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Devalued health

7 November 2011 By Ian Campbell

The Greek government is trying to remain in the euro zone. What would happen to a revived drachma if the country were to exit? Historical comparisons paint an ugly picture. After the breaking of a long-standing peg, currencies tend to correct by more than is needed to regain competitiveness. The Argentine peso was worth one dollar in November 2001 – as it had been for a decade. Months later it was worth 34 U.S. cents. A Greek currency could easily fall just as far, just as fast.

A large fall is inevitable because of the size of the country’s external imbalance. Greece’s deficit on its current account, the broadest measure of trade, was an extremely big 10.4 percent of GDP in 2010. The deficit implies capital must be flowing in. When insouciant investors bought Greek debt, it trotted in cheaply. Now it comes in the form of bail-outs and loan tranches, accompanied by lectures on spending cuts and structural reforms.

Outside the euro, Greece would be spared the lectures but also deprived of the capital. There would also be capital flight. So the currency would have to fall far enough to rebalance trade by encouraging exports and making imports more expensive. A return to balance might require a real devaluation of perhaps 40 percent, but the inflation brought by the currency’s fall would make for much bigger nominal moves. In Mexico, in the 1995 Tequila crisis, the inflation rate soared from 7 to 35 percent.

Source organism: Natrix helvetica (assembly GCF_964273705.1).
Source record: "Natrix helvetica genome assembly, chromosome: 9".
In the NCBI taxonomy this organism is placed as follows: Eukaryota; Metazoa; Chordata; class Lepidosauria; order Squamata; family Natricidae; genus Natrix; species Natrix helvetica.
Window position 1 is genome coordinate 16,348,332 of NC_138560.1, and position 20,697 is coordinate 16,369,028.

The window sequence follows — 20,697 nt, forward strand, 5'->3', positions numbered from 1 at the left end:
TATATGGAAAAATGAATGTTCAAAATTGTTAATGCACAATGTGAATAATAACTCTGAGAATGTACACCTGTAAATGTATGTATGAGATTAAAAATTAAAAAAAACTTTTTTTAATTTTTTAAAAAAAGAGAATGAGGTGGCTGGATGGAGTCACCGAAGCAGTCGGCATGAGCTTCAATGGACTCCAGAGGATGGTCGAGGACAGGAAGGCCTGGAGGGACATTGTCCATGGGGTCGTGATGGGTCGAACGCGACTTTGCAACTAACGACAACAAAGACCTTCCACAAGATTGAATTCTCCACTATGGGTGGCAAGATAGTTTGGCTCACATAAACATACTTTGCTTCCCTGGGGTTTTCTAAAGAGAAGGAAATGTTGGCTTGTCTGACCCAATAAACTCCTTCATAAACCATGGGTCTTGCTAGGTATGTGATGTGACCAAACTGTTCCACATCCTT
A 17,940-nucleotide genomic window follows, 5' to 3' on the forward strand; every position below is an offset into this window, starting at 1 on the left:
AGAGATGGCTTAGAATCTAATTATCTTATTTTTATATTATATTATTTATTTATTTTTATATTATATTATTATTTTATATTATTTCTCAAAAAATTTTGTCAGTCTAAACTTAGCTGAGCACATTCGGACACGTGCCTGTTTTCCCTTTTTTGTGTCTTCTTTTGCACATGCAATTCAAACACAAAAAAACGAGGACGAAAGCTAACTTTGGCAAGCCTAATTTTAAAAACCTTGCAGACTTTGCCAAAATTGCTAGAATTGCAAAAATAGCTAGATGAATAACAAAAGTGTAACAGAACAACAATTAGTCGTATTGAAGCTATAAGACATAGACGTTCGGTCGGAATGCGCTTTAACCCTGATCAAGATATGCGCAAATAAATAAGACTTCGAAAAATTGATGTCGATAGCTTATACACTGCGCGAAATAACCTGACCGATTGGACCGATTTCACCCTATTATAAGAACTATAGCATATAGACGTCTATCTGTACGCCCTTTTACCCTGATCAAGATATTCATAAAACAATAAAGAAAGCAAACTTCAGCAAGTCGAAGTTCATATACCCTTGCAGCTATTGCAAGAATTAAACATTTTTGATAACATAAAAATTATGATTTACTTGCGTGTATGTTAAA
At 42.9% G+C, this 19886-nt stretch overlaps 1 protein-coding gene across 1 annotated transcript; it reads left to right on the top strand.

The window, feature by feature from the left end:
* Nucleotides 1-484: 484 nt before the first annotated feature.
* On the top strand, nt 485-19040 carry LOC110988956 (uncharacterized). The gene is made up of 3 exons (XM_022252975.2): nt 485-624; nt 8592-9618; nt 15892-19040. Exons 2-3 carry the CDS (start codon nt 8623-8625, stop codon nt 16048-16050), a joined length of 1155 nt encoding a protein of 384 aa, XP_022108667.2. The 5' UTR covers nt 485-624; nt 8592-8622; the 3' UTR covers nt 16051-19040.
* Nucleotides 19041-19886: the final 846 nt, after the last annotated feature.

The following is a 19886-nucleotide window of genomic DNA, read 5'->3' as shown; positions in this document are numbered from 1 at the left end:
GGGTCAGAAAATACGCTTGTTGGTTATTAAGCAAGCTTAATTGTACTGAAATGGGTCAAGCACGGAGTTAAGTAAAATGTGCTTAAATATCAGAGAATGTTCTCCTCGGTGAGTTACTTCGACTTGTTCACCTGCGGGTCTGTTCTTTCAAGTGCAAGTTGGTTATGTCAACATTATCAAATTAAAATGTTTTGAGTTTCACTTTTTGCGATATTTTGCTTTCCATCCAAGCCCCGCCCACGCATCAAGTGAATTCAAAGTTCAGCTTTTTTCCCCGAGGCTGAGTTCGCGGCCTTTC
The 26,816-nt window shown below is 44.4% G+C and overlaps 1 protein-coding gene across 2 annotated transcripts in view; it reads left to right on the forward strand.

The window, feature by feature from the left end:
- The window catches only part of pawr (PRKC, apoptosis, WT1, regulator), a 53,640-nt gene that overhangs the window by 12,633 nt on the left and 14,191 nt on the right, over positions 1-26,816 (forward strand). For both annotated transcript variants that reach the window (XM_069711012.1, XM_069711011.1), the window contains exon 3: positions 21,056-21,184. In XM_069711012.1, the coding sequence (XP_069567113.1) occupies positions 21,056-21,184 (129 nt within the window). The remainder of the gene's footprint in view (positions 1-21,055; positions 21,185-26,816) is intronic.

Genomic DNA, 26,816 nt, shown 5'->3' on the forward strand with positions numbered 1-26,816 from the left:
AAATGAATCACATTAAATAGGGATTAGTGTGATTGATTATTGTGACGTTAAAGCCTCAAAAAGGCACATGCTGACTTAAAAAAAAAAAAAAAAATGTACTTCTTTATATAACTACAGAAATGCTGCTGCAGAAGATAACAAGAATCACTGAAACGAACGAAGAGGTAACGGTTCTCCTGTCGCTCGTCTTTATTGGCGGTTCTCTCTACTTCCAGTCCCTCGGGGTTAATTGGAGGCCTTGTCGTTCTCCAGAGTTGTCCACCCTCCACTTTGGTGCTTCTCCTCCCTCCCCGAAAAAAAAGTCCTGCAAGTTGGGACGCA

Inside the euro zone, Greece faces a programme of planned austerity. Outside, inflation would do much of the work, reducing Greek government spending in real terms. But socio-political distress would be inevitable. If a weak government printed money rather than seeking fiscal balance, it would risk hyperinflation.

Provided that policy disaster is avoided, stability would eventually return. The drachma would find an equilibrium and inflation would decline. Greeks’ savings and incomes would have been eroded. Greece would be poorer but more competitive.

The revived drachma could therefore bring gain as well as pain. Devaluations eventually led Argentina out of perma-recession and Mexico to more rapid growth – after initial deep recession. Greece too could be healed by a time-honoured recipe of currency devaluation, debt default – and a market-determined exchange rate. But the process would be painful.

 

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